Back in October of this year, the PC driving genre received a massive boost with the release of GTR 2, a simulation of the World GT racing series. It was a game that combined an incredible array of options with stunning visuals and great, realistic gameplay.
Just a month on, and Simbin, the team behind that game, is preparing to release another racing game, Race, this time featuring the FIA World Touring Car Championship.
Anybody that played the GT game will understand the new game perfectly, as although the interface looks different, it features many of the same options. The single-player content actually features three racing championships--the main WTCC, with accurate driver and team data from the 2006 season; a 1987 series; and a Mini series.
The single-player content revolves around the real-life calendar of races, which features 10 different stages. Racing stalwarts will recognise every twist of circuits such as Monza and Magny-Cours, but there are plenty of lesser-known tracks to keep you busy, as well.
The initial options include a quick race, in which you jump straight into the action; a race weekend, which simulates everything from practice to qualifying to the race itself; and a full-blown championship. Each stage of a race event is re-created from real life, with accurate session lengths and qualifying rules. Additionally, it's possible to play the game via a LAN or Internet connection with up to 25 other drivers, which could make for some really intense multiplayer racing.
Attention to detail has been a recurring theme in Simbin's work, and this is reflected in not just the visual quality of the game, but also the amazing array of car setup details. The development team was able to get hold of the computer-aided design drawings for all of the 2006 cars, which meant the possibility of re-creating every nuance of the individual vehicles. Although we only had time for a few races, the difference between the 2006 Peugeot 407 and the 1987 BMW M3 was immediately noticeable in the handling of the two cars.
For more advanced racers, and probably those with degrees in automotive engineering, the option to change so much on the car will be of great interest. The gear ratio, differential, clutch, ride height, brake pressure, and antiroll bar settings are all customisable, and this list only covers a fraction of the total option settings. It's even possible to set up each wheel in symmetry with its opposite number, or individually--although quite why you'd want to, we're not really sure.
While most players wouldn't know where to begin with all of these settings, it's nice to have the option to tinker around with them, even if it's just to see how altering some aspects of a race car can change its performance and handling. It's possible to save your favourite setups to your hard drive, too, and it's more than likely that not long after the game's release, various third-party Web sites will host a whole array of these to give beginners a helping hand.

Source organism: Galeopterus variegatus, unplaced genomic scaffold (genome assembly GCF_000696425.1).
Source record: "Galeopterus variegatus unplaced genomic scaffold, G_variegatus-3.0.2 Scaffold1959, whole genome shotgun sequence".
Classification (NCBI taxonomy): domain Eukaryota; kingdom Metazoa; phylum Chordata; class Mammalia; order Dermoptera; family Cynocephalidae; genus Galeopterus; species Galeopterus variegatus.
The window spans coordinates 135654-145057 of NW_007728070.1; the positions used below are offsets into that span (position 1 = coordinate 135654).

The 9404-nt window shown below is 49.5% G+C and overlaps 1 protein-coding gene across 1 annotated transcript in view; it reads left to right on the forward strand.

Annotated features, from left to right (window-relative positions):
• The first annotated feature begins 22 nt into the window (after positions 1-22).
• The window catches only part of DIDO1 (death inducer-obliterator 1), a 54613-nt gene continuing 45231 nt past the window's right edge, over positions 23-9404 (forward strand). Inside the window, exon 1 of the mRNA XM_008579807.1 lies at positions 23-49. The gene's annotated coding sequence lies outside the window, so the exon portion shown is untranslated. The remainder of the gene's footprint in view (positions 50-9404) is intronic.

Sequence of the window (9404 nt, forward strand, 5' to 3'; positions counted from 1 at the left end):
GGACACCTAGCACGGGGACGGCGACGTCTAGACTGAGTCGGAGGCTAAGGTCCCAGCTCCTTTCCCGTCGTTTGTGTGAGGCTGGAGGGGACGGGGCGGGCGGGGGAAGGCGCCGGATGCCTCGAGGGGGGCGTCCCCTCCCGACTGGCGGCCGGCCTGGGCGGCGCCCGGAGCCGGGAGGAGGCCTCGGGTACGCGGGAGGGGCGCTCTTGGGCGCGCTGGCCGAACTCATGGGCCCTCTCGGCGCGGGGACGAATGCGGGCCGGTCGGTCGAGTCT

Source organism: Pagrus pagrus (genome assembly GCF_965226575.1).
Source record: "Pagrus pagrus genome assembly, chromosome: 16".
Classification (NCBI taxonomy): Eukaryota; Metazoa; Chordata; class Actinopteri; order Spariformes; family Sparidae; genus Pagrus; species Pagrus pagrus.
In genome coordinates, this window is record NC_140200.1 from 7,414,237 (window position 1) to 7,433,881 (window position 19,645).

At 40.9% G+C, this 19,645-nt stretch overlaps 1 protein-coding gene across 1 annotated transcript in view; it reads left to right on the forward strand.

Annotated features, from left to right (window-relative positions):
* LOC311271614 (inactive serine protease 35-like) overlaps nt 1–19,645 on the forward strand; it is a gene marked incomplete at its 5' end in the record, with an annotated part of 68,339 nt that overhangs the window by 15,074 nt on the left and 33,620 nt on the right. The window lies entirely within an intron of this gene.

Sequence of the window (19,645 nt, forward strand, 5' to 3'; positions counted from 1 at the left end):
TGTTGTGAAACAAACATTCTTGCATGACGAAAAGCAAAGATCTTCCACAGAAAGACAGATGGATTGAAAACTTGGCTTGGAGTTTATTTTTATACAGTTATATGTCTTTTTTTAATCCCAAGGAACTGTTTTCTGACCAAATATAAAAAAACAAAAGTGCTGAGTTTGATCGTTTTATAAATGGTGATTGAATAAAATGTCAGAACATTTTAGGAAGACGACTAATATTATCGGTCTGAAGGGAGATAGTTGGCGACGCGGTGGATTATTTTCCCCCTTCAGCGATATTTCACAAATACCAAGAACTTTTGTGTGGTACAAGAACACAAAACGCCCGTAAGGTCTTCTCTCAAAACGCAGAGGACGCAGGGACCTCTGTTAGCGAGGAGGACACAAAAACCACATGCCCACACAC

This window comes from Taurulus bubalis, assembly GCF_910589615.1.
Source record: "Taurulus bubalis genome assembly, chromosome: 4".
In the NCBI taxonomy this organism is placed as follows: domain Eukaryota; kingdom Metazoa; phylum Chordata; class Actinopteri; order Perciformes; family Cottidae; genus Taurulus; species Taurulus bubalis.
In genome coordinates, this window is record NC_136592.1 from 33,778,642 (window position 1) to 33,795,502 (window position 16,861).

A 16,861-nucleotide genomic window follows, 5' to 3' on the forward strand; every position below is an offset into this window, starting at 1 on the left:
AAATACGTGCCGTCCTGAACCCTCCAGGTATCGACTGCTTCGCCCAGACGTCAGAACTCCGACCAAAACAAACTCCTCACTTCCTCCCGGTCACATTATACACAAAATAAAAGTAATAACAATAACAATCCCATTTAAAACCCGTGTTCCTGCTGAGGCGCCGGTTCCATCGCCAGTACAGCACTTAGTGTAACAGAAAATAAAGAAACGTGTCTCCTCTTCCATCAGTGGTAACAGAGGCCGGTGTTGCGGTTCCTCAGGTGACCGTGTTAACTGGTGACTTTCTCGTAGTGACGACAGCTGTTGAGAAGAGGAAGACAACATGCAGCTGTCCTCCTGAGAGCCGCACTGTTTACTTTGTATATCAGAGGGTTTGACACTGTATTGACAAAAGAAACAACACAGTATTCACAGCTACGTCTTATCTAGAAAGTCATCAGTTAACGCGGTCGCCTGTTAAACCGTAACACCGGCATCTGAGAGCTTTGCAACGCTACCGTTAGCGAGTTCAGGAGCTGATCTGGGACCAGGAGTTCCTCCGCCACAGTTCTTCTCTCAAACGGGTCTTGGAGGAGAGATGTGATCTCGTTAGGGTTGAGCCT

Overall game options are comprehensive, too, with three standard levels of difficulty that turn off some of the computer aids as you advance. It's possible to adjust all kinds of settings here, from race length and damage levels to traction control, stability help, and antilock brakes.
In terms of the action itself, Race is very satisfying. We were lucky enough to play the game using a force-feedback steering wheel and pedals, and after a few laps, we were beginning to acclimate to the various braking points and acceleration techniques around speedy Italian circuit Monza.
First up was a five-lap race in a Peugeot 407, and straight away the game looked and felt the part. With trees flashing past as we coursed around the circuit, our first priority was to stay on the track. The traction control prevented too much sliding, although it was clear that the car was a little heavy under braking.
A few trips through the gravel later, and we crossed the line in last place, although we'd cut our lap times considerably by the end of the short race. Playing these types of games require a certain amount of dedication, and previous knowledge of a circuit sure helps. However, nothing could have adequately prepared us for a trip around the same circuit in a 1987 BMW M3 in the pouring rain.
First up, the suspension of the car was completely different, so we felt the circuit's bumps a lot more than in the 2006 car. On top of that, without the benefit of modern traction control and antilock brakes, keeping the car facing the right way even on the straights was tricky, let alone tiptoeing around slippery corners. In that race, too, we came last, but the results by no means quenched our thirst for more.
The game also features a full damage model, flags, four different camera views, and a full replay system. While we weren't able to try it out using the keyboard, there's no doubt that--despite its obvious similarities to GTR 2--Race is shaping up to be a great game. It's due for release on November 24 in Europe and will be available to download via Steam, as well as being on store shelves. Stay tuned for more on the game in the near future.